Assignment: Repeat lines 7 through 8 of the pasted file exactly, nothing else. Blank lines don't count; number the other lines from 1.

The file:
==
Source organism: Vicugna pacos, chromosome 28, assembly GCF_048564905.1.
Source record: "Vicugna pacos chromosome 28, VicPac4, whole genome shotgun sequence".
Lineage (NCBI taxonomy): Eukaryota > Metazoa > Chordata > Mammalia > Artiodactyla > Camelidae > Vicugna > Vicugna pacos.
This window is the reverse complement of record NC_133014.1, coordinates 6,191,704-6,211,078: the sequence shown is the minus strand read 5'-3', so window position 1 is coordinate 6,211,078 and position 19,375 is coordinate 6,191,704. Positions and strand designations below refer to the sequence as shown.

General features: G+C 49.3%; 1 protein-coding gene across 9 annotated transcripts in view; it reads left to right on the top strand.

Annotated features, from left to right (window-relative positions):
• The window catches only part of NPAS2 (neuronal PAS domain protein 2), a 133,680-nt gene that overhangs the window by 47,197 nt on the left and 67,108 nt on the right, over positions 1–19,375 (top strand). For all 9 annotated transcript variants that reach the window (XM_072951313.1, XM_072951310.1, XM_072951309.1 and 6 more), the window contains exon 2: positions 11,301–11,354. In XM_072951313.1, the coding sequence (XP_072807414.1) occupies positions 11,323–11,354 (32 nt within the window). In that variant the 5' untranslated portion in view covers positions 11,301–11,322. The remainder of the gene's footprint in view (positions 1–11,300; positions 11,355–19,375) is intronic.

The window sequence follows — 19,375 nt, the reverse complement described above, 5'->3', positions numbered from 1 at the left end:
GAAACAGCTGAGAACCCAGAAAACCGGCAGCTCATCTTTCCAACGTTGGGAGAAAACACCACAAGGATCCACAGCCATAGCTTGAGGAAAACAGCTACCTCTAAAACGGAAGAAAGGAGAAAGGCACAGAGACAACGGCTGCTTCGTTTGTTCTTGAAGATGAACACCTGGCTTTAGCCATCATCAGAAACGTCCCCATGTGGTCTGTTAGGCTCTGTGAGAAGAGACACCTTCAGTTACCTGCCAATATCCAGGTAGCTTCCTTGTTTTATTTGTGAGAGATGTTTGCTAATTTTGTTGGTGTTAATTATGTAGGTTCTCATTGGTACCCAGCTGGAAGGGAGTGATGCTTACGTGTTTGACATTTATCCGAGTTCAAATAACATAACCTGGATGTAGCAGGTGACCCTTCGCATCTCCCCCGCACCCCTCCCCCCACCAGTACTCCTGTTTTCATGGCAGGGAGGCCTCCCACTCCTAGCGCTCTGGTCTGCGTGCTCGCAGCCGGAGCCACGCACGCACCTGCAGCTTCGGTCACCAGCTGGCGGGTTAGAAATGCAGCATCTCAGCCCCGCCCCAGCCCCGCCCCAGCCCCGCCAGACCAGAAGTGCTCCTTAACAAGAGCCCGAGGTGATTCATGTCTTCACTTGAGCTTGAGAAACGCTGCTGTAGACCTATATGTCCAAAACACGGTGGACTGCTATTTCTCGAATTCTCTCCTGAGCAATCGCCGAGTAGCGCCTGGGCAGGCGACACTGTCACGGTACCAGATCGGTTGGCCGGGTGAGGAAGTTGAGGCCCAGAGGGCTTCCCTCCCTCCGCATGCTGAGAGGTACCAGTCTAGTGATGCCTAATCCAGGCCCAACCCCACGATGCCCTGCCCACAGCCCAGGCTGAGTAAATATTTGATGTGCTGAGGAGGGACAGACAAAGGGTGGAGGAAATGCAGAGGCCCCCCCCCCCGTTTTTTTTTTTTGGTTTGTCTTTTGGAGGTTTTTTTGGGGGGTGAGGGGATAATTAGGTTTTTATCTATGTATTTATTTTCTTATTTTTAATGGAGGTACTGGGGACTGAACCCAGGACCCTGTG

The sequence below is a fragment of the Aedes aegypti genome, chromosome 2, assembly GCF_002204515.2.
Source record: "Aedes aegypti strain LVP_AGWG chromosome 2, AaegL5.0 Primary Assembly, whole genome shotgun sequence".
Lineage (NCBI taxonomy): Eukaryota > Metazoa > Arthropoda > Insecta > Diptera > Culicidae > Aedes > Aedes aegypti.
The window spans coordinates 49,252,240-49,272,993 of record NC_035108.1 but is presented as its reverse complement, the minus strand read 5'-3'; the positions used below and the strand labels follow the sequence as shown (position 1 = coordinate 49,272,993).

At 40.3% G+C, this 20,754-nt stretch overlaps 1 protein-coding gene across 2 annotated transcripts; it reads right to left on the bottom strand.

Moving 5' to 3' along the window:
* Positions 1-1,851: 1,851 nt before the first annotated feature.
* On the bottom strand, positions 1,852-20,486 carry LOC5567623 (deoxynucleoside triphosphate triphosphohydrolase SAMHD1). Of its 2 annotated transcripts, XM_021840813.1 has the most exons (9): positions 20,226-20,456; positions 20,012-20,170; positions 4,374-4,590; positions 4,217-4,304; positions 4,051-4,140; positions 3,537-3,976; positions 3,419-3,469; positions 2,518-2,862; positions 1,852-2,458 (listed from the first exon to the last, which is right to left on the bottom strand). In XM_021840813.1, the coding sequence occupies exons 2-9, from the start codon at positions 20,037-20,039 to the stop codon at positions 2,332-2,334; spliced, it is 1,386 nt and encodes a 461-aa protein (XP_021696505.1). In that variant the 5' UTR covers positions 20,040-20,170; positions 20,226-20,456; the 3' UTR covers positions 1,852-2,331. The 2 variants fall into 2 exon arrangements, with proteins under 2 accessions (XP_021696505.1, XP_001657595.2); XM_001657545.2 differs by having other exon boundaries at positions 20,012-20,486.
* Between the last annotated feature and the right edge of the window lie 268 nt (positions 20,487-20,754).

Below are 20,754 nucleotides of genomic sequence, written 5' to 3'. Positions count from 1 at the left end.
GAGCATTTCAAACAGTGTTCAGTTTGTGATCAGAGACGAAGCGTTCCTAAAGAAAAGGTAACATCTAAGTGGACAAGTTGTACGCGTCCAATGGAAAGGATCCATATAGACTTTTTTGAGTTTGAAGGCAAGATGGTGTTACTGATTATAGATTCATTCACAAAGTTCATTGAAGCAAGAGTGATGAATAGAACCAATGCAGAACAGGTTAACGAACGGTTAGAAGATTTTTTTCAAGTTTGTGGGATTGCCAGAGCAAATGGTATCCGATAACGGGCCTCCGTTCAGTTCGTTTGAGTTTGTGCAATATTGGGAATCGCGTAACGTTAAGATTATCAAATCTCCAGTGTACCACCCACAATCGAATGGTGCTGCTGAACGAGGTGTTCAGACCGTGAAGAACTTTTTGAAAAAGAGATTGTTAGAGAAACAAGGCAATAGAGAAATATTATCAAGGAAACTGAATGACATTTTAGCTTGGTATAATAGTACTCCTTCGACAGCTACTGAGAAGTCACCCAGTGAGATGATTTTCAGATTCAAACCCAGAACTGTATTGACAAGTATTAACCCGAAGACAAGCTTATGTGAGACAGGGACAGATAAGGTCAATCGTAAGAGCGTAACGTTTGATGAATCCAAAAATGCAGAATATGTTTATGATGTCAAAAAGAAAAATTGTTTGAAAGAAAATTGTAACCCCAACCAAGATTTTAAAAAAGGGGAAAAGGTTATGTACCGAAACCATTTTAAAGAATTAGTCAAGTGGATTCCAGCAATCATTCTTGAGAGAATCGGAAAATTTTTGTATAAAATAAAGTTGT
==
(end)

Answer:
• The window catches only part of NPAS2 (neuronal PAS domain protein 2), a 133,680-nt gene that overhangs the window by 47,197 nt on the left and 67,108 nt on the right, over positions 1–19,375 (top strand). For all 9 annotated transcript variants that reach the window (XM_072951313.1, XM_072951310.1, XM_072951309.1 and 6 more), the window contains exon 2: positions 11,301–11,354. In XM_072951313.1, the coding sequence (XP_072807414.1) occupies positions 11,323–11,354 (32 nt within the window). In that variant the 5' untranslated portion in view covers positions 11,301–11,322. The remainder of the gene's footprint in view (positions 1–11,300; positions 11,355–19,375) is intronic.

The window sequence follows — 19,375 nt, the reverse complement described above, 5'->3', positions numbered from 1 at the left end: